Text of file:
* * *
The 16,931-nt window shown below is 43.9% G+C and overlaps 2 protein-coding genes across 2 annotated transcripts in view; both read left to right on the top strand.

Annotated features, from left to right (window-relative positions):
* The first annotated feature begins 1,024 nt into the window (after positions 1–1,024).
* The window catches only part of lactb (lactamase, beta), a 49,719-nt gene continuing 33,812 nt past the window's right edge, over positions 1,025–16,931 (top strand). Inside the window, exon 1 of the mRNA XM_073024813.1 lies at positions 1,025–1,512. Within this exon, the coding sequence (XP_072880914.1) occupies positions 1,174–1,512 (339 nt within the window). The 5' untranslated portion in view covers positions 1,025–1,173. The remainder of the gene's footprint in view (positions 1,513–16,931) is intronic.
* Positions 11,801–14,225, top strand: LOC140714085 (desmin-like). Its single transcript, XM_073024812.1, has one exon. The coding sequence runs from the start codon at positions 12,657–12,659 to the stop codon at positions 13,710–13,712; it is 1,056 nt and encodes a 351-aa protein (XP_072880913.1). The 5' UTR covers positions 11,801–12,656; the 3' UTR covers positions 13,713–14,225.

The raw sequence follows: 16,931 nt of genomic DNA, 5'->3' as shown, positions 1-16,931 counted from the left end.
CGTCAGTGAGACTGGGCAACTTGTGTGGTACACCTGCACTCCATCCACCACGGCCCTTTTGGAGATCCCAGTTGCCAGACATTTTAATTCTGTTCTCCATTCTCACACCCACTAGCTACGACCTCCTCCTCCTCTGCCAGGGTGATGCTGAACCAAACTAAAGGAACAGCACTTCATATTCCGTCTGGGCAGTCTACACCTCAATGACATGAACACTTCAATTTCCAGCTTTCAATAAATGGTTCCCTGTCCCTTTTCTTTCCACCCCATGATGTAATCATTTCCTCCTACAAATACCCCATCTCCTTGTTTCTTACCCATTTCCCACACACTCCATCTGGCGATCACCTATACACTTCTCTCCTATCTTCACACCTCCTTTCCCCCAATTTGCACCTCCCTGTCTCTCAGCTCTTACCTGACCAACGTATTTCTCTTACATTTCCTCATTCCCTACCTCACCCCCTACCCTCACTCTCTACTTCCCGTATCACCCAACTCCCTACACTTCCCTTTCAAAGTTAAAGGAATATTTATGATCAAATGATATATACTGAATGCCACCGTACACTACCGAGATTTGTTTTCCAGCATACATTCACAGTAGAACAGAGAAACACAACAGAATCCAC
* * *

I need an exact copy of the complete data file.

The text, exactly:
The 16,931-nt window shown below is 43.9% G+C and overlaps 2 protein-coding genes across 2 annotated transcripts in view; both read left to right on the top strand.

Annotated features, from left to right (window-relative positions):
* The first annotated feature begins 1,024 nt into the window (after positions 1–1,024).
* The window catches only part of lactb (lactamase, beta), a 49,719-nt gene continuing 33,812 nt past the window's right edge, over positions 1,025–16,931 (top strand). Inside the window, exon 1 of the mRNA XM_073024813.1 lies at positions 1,025–1,512. Within this exon, the coding sequence (XP_072880914.1) occupies positions 1,174–1,512 (339 nt within the window). The 5' untranslated portion in view covers positions 1,025–1,173. The remainder of the gene's footprint in view (positions 1,513–16,931) is intronic.
* Positions 11,801–14,225, top strand: LOC140714085 (desmin-like). Its single transcript, XM_073024812.1, has one exon. The coding sequence runs from the start codon at positions 12,657–12,659 to the stop codon at positions 13,710–13,712; it is 1,056 nt and encodes a 351-aa protein (XP_072880913.1). The 5' UTR covers positions 11,801–12,656; the 3' UTR covers positions 13,713–14,225.

The raw sequence follows: 16,931 nt of genomic DNA, 5'->3' as shown, positions 1-16,931 counted from the left end.
CGTCAGTGAGACTGGGCAACTTGTGTGGTACACCTGCACTCCATCCACCACGGCCCTTTTGGAGATCCCAGTTGCCAGACATTTTAATTCTGTTCTCCATTCTCACACCCACTAGCTACGACCTCCTCCTCCTCTGCCAGGGTGATGCTGAACCAAACTAAAGGAACAGCACTTCATATTCCGTCTGGGCAGTCTACACCTCAATGACATGAACACTTCAATTTCCAGCTTTCAATAAATGGTTCCCTGTCCCTTTTCTTTCCACCCCATGATGTAATCATTTCCTCCTACAAATACCCCATCTCCTTGTTTCTTACCCATTTCCCACACACTCCATCTGGCGATCACCTATACACTTCTCTCCTATCTTCACACCTCCTTTCCCCCAATTTGCACCTCCCTGTCTCTCAGCTCTTACCTGACCAACGTATTTCTCTTACATTTCCTCATTCCCTACCTCACCCCCTACCCTCACTCTCTACTTCCCGTATCACCCAACTCCCTACACTTCCCTTTCAAAGTTAAAGGAATATTTATGATCAAATGATATATACTGAATGCCACCGTACACTACCGAGATTTGTTTTCCAGCATACATTCACAGTAGAACAGAGAAACACAACAGAATCCAC